Hallelujah for the Poets

Photo by Ales Krivec

Photo by Ales Krivec

Have you ever had a song stuck in your head that persisted even in your sleep? It happened to me the other day but I didn't really mind. It's a song that touches my soul. 

If I was asked, "Who are your favorite poets?"  What would I say?

"Um...Shel Silverstein?" My kids and I loved to read Where the sidewalk ends. I'd walk away relieved that I had come up with an answer. I don't really know too many poets - or do I?

The song that was stuck in my head was mentioned by a friend. We were having a conversation about music and creativity. Once mentioned, I couldn't get to youtube fast enough. 

It wasn't hard to find my favorite version - Jeff Buckley singing Leonard Cohen's Hallelujah. I hit repeat more times than I would like to admit.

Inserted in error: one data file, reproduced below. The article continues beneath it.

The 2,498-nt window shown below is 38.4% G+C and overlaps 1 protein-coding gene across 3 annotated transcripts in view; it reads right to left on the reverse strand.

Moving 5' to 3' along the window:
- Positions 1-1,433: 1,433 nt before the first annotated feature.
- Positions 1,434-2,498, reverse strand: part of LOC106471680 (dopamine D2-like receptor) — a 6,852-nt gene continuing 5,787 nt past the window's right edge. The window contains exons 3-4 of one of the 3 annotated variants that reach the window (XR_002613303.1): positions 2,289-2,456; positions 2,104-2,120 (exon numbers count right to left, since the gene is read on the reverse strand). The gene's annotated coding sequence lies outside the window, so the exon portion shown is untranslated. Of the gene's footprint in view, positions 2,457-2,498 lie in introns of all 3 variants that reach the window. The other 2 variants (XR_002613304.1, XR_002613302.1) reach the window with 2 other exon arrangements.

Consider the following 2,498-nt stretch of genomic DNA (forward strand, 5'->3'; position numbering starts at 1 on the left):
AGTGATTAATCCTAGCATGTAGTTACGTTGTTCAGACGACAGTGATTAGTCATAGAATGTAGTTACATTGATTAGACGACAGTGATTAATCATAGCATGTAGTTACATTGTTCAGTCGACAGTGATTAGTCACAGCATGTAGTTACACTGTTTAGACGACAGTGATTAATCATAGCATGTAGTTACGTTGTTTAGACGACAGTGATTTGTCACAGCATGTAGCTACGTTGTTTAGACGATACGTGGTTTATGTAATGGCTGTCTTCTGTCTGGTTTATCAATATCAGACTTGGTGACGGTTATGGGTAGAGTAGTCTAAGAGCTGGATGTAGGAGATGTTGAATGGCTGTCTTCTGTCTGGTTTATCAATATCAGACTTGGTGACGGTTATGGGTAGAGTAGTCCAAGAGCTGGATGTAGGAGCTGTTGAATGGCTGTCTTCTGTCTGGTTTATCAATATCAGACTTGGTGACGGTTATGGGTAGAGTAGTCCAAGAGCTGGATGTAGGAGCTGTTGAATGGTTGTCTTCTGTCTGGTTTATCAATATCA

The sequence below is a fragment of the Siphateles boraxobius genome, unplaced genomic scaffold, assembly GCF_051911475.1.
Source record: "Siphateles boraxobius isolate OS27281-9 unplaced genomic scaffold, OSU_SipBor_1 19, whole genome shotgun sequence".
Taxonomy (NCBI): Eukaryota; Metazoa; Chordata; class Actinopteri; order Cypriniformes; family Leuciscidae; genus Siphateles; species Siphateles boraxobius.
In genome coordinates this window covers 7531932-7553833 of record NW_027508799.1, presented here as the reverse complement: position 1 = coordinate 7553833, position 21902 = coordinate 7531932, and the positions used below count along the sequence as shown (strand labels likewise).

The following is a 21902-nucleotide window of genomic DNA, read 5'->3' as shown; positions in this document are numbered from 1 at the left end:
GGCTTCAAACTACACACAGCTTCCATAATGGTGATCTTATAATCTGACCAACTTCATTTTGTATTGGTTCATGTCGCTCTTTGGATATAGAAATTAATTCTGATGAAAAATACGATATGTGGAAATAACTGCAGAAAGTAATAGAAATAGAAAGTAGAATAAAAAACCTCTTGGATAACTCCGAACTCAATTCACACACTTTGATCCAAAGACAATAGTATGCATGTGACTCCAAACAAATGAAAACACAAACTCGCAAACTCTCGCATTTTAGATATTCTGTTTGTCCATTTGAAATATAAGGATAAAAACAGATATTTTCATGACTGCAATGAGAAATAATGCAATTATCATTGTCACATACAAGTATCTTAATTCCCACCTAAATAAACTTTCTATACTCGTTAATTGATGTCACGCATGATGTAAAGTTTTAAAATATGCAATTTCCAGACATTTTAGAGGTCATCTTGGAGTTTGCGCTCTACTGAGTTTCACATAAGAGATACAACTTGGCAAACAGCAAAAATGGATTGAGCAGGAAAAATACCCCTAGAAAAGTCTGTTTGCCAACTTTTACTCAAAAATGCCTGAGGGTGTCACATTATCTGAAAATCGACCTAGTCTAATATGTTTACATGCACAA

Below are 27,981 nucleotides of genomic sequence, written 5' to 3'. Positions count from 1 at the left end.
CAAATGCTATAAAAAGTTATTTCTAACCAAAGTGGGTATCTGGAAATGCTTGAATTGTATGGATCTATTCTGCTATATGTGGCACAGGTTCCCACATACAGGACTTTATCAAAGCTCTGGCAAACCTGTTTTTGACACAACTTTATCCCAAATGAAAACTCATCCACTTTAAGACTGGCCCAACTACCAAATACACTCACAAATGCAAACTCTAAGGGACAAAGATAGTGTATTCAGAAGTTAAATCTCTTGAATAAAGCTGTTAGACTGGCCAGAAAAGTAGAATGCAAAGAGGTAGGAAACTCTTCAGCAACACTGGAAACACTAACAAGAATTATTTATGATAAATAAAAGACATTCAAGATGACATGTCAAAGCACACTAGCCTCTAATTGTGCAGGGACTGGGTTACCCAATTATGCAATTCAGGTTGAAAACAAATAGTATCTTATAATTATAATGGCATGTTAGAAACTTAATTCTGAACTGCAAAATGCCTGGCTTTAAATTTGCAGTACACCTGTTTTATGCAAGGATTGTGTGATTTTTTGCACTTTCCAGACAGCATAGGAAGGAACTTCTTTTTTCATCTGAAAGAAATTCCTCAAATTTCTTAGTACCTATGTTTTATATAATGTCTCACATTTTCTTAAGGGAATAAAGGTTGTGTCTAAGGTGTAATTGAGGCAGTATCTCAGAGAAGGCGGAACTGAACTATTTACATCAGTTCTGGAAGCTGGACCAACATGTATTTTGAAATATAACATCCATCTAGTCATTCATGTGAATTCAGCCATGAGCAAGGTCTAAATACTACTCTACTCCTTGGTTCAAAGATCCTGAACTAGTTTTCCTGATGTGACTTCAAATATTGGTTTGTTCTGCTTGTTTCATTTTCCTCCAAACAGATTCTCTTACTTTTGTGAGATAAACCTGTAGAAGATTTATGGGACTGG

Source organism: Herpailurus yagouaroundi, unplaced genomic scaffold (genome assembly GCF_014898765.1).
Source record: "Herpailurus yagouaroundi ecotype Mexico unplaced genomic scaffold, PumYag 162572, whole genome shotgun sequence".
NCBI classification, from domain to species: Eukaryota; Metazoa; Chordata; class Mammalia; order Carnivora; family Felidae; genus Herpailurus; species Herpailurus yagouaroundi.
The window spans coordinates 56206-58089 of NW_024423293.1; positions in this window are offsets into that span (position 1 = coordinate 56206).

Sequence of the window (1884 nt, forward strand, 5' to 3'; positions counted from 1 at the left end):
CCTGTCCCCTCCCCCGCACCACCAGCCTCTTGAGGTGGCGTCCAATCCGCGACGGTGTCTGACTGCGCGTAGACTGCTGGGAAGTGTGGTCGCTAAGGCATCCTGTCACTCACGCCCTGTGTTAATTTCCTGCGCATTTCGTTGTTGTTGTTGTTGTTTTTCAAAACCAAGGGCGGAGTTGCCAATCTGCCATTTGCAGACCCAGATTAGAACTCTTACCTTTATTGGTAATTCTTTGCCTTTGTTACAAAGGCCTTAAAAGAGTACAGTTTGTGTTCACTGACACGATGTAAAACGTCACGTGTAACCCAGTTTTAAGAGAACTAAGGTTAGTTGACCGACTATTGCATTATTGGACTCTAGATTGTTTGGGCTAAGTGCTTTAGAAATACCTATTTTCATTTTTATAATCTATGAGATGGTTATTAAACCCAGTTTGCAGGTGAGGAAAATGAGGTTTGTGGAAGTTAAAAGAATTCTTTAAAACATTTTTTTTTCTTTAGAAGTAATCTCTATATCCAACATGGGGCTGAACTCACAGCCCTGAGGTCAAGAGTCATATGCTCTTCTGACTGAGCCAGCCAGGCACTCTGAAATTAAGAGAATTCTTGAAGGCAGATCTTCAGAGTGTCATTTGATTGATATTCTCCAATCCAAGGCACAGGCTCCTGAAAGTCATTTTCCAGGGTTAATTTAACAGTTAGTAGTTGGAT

I wanted to know more about the song. 

I found out that Leonard spent five years struggling with it, writing an estimated 80 different verses. I can't imagine what it took for him to whittle it down to just a few. 

It's said, that when it was presented to the president of CBS records, he called it a disaster. Unbelievable. 

There are at least 300 versions of the song recorded. It's been used in television and movie soundtracks (Shrek comes to mind). That song touched me the very first time I heard it, and it still moves me to tears.

For me, the song captures, in all it's beautiful and painful notes, the complicated, imperfect path of pursuing human love. From physical attraction, to lust, adultery, desire to control, disappointment, insecurity, the agony of heartbreak...Why would anyone willingly travel that road?

It's that one fleeting moment, captured so beautifully in the song, when the ecstasy can be so profound, as if in union with the divine. That will bring us back time and time again. 

Cohen's beloved song is over 30 years old and it still has the power to inspire. It's a song that has endured. 

If asked again, "Who are your favorite poets?" I'd have a better answer.

"Shel Silverstein, Bob Dylan, John Lennon, Paul McCartney, Leonard Cohen, and so many more."

Hallelujah to the poets who walk among us, many disguised as songwriters.

 

 

 

Darci McIntyreComment